In 2016, the U.S. Defense Advanced Research Projects Agency created the Cyber Grand Challenge (CGC) to promote the development of autonomous computer systems that can discover, prove, and correct software flaws in real time. Among the lessons learned from the CGC was that machines are, as expected, very good at solving simple, repetitive and computationally intensive problems. However, more complex problems still require human ingenuity to recognize and address.
Crain's: What legislation will have/is having the biggest impact on cybersecurity threats and prevention?
Sheffield: We teach creativity out of our children and creativity is needed to confront this threat. The federal government recognizes this but needs to do more in terms of creating alternative pathways to this field. How do we create pathways for passionate individuals to enter this field? How do we provide pathways for continuing professional development? How do we build local communities around this effort? What we need is a community-driven, community-validated effort.
Posey: I firmly believe that a motivated hacker or organized cybercrime group will always find an entry point because we can never limit our risk completely. That said, while state and federal legislation are well-intentioned responses to threats, we also need a significant amount of cooperation among organizations in the public and private sectors as well as researchers and practitioners. We need to focus on ways that entities who have been affected by cyberthreats — especially those in the private sector — can share event information with similar organizations in a timely fashion to collaborate on appropriate responses.
One major step in this direction was issued a few years back from the White House as Presidential Policy Directive 21 on Critical Infrastructure Security and Resilience. Here in Florida, we have the Florida Center for Cybersecurity, which was established by the Legislature and is sure to continue collaborative discussion locally.
Sridharan: Businesses around the world are already scrambling to prepare for the European Union’s adoption of the General Data Protection Regulation (GDPR) in May 2018. Designed to give people more control over how companies handle their personal information, it will affect any commercial enterprise that processes data about EU citizens, regardless of the location of the business itself. While this is a positive step toward better safeguarding people’s personal information, it also places a tremendous burden on businesses of all sizes to invest in the resources needed to comply with these new standards.
Rasmussen: May is coming very quickly. Companies need to get serious about compliance because organizations found in breach of the GDPR — for example, by having insufficient customer consent to process data or violating the core of privacy-by-design concepts — can be fined up to 4 percent of their annual global turnover or 20 million euros ($24.7 million) — whichever is greater.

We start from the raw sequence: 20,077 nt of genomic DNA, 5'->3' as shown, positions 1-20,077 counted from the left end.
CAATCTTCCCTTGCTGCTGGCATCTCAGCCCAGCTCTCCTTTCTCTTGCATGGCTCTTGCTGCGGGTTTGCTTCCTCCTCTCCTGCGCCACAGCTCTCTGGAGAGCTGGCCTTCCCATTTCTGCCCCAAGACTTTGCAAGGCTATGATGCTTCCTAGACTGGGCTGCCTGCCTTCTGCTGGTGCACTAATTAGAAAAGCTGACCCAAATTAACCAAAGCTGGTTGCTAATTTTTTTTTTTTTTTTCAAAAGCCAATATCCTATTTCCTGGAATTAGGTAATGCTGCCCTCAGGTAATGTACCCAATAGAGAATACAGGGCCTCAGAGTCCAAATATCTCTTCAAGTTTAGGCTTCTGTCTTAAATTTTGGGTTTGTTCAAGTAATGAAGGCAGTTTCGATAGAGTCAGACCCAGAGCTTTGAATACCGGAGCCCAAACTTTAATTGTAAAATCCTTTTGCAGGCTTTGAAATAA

To be clear, the GDPR is not a cybersecurity regulation; it's a privacy regulation. However, privacy gets its enforcement teeth via cybersecurity, so companies will need to put cybersecurity systems and processes in place to comply. The sense of urgency must come from executive leadership. This cannot be a grassroots effort of the IT department. Cyber preparedness must be budgeted for and implemented across the entire company.
Crain's: How do you recruit and retain skilled cybersecurity workers in today’s market?
Carpenter: KnowBe4 has worked hard to create a great culture within the organization. As a result, we have won numerous "best place to work" awards. Employees actively promote the company to their friends and associates and about 50 percent of staff come from employee referrals. For security staff, it is important for them to know they will not be micromanaged and can have fun doing their jobs.
Rasmussen: I think a better strategy is to partner with a cybersecurity company that has specific expertise and can provide the services a company needs to complement its internal or external IT. With any sizable organization, proper governance dictates that you have two accounting firms — one that does your taxes and another that provides audits. Those two are always distinct for obvious reasons: separation of duties, checks and balances. It’s the same way with IT and cybersecurity. In this model, IT is like your tax accountant, and cybersecurity is your audit. The two are separate, distinct, and never commingled.